Fear and Cajoling in Kabul: Bringing HIV Services to High Risk Groups

Edris receives his methadone and anti-retroviral medicine from a UNDP/Global Fund-supported centre in Kabul. Photo: UNDP Afghanistan / Ahmad A.Fakhri / 2016

1 December 2016, Kabul – Edris is a young man living in Kabul. Last year, he broke his nose trying to break up a fight, but when he went to hospital, doctors found out he had HIV and refused to treat him.

“It really disappointed me,” he says. “Not just the bad treatment, but because I know that other people with HIV also run into the same kind of discrimination.”

Edris knows this because he’s seen it. Just four months before, one of his friends died of appendicitis because doctors weren’t willing to operate.


  • Edris is HIV-positive and a tireless advocate against HIV discrimination
  • He also works at Bridge, a small NGO that refers drug users to UNDP/Global Fund-supported drop-in centres
  • These centres provide HIV counselling, testing and treatment across Afghanistan
  • There are just over 2,000 people confirmed to be living with HIV in Afghanistan, but the actual number is likely to be far higher because most people don’t get tested

“Worse than that,” adds Edris, “His body was thrown into the garbage. If even doctors have this kind of attitude, how can we complain about the behavior of less educated people?”

There are just over 2,000 people confirmed to be living with HIV in Afghanistan, but the actual number is likely to be far higher because most people don’t get tested. In an online survey conducted by UNDP last month, over 20% of 260 respondents said they had been involved in activity that might lead to the spread of HIV, but only one-third got tested afterwards.

This is hardly surprising in a climate where even doctors discriminate against their patients.

To try to extend the reach of testing services, particularly among injecting drug users and other high-risk groups, UNDP and the Global Fund support 36 drop-in centres across Afghanistan that provide voluntary HIV counselling and testing. They also offer advice on methadone replacement therapy and supply anti-retroviral medicine.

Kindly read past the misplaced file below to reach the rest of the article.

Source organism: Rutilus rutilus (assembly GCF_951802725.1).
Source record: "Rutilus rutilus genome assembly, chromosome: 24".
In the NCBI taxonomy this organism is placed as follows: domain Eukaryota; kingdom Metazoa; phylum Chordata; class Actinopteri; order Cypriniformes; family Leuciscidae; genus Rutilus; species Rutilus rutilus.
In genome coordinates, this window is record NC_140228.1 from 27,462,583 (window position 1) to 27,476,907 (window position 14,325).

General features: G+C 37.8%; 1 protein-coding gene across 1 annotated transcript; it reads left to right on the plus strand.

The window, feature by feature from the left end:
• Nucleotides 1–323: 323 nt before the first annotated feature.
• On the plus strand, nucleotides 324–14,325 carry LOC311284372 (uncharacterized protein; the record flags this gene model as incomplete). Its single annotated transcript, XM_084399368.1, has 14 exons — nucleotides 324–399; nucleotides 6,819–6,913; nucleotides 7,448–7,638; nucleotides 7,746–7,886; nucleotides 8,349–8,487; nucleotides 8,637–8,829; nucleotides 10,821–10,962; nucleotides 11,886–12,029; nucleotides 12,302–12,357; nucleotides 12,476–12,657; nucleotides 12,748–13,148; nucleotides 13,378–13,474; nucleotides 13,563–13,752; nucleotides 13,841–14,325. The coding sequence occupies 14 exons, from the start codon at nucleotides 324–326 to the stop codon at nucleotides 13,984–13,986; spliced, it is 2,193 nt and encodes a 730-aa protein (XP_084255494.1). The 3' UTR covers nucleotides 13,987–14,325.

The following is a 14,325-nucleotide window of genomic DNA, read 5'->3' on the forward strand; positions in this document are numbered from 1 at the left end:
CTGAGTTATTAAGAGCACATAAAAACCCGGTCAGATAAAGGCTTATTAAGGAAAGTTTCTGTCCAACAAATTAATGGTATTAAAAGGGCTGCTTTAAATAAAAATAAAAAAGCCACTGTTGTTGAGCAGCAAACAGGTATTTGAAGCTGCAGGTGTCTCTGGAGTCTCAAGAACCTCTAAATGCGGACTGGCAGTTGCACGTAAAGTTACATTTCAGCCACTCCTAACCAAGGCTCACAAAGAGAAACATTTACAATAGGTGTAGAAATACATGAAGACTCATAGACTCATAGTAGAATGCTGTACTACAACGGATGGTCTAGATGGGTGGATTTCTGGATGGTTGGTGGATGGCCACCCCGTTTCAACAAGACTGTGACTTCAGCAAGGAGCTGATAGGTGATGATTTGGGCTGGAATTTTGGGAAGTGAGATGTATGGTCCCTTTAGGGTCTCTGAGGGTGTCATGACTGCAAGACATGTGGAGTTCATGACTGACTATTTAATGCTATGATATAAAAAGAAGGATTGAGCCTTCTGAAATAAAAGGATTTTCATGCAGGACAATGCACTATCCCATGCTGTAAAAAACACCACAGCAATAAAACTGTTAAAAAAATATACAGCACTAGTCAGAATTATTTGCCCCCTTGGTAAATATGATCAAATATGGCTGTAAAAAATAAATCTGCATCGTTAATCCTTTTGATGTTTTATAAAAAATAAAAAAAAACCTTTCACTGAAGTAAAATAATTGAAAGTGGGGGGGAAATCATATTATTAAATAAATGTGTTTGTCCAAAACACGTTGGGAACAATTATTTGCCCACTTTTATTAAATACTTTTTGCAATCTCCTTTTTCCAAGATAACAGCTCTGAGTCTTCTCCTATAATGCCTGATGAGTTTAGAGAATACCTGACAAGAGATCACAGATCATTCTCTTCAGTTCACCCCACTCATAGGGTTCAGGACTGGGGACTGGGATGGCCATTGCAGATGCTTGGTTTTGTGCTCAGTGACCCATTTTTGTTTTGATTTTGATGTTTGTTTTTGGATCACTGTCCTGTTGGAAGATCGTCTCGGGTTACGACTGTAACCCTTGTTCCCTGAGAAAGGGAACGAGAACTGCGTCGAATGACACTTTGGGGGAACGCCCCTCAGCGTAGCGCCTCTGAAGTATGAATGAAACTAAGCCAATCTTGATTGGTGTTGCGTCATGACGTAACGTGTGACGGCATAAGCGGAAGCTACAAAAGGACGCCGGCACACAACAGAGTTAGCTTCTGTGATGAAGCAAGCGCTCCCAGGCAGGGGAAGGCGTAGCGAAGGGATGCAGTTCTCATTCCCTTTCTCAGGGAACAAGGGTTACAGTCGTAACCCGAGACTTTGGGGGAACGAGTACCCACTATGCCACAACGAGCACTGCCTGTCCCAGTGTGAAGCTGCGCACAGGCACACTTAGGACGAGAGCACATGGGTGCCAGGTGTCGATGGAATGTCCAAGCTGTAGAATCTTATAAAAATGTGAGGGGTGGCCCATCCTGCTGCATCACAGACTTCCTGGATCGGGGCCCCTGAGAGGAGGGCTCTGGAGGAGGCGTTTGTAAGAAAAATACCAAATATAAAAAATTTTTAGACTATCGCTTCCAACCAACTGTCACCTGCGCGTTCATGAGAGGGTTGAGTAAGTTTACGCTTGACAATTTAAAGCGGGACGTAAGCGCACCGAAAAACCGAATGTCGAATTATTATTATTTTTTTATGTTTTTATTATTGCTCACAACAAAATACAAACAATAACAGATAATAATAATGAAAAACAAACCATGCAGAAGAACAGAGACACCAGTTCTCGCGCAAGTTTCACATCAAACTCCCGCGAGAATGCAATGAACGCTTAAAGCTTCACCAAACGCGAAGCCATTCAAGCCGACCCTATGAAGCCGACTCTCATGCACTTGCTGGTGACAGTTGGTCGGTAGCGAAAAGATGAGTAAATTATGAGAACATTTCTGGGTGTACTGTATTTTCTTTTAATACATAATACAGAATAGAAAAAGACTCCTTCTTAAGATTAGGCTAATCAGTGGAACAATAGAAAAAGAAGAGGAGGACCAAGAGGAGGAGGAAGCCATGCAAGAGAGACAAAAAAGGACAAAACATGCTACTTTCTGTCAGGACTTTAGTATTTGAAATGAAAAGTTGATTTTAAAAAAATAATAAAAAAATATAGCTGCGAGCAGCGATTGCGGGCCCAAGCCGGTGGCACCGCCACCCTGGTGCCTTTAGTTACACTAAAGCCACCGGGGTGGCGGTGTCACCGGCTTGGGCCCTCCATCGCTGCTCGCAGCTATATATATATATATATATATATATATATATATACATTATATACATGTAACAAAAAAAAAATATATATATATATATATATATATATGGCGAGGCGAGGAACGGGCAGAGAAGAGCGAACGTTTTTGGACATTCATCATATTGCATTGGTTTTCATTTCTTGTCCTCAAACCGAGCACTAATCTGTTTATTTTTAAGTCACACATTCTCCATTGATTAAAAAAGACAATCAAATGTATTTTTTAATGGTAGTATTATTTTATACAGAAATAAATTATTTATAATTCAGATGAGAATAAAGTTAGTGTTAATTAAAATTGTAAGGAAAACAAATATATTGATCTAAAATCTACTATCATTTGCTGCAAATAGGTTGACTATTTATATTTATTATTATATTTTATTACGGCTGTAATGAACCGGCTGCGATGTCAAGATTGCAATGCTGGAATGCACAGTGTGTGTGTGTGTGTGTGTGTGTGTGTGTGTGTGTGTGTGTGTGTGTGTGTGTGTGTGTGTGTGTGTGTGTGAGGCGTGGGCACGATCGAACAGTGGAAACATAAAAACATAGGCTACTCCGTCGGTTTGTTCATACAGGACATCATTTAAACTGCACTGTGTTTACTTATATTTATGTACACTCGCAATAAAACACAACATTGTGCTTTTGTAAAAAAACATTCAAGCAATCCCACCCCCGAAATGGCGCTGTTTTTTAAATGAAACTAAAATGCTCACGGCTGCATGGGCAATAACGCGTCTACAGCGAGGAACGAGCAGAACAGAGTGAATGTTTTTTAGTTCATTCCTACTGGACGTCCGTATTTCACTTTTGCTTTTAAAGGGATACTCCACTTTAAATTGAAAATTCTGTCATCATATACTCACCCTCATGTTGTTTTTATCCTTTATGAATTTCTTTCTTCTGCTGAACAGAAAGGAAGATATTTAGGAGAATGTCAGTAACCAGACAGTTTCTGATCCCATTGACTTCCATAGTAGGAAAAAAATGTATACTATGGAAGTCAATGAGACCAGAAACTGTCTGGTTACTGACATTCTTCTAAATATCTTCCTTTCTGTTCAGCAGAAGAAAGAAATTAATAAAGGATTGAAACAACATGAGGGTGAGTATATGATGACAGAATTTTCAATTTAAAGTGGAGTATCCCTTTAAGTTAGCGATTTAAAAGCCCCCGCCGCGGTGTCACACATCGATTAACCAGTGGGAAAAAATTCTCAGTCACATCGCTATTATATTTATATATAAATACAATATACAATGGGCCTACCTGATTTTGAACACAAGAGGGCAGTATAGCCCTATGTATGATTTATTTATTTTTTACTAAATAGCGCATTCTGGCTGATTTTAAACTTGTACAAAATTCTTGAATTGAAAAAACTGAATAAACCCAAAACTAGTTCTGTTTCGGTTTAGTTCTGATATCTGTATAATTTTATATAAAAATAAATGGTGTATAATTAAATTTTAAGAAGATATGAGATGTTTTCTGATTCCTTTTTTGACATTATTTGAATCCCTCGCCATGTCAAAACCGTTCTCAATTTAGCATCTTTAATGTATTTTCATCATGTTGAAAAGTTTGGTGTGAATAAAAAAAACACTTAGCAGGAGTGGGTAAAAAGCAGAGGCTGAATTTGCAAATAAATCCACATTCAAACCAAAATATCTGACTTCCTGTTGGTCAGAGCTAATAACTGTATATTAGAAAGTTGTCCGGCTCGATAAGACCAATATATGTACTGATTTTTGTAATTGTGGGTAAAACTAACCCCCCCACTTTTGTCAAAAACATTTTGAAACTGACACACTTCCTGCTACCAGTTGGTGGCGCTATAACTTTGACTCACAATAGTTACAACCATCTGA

They have the capacity to serve nearly 60,000 people over the next 18 months, but the question is how to get people to use them.

That’s where Edris comes in.

He works at a small NGO called Bridge that employs nine youth volunteers to reach out on the streets of Kabul to injecting drug users.

It’s a shoe-string operation, but the volunteers manage to reach about 15-20 people a day. They provide first aid and encourage people to visit testing and treatment services such as the ones supported by UNDP and the Global Fund.

The volunteers find it easier to win the trust of Kabul’s drug users because they are all ex-drug users themselves.

So is Edris. “I was on drugs and on the verge of death,” he recalls. “But now I’m really hopeful for my future and not worried at all about my HIV.”

Edris has known he is HIV-positive for seven years. But he is on a successful treatment regimen. In the coming years, he wants to continue to raise awareness about HIV prevention and treatment, fight stigma and help people living with HIV to live a normal life.

“My greatest hope,” he adds, “is that I will be able to raise the voice of my community and see a day when hospitals treat HIV patients with respect and dignity.”

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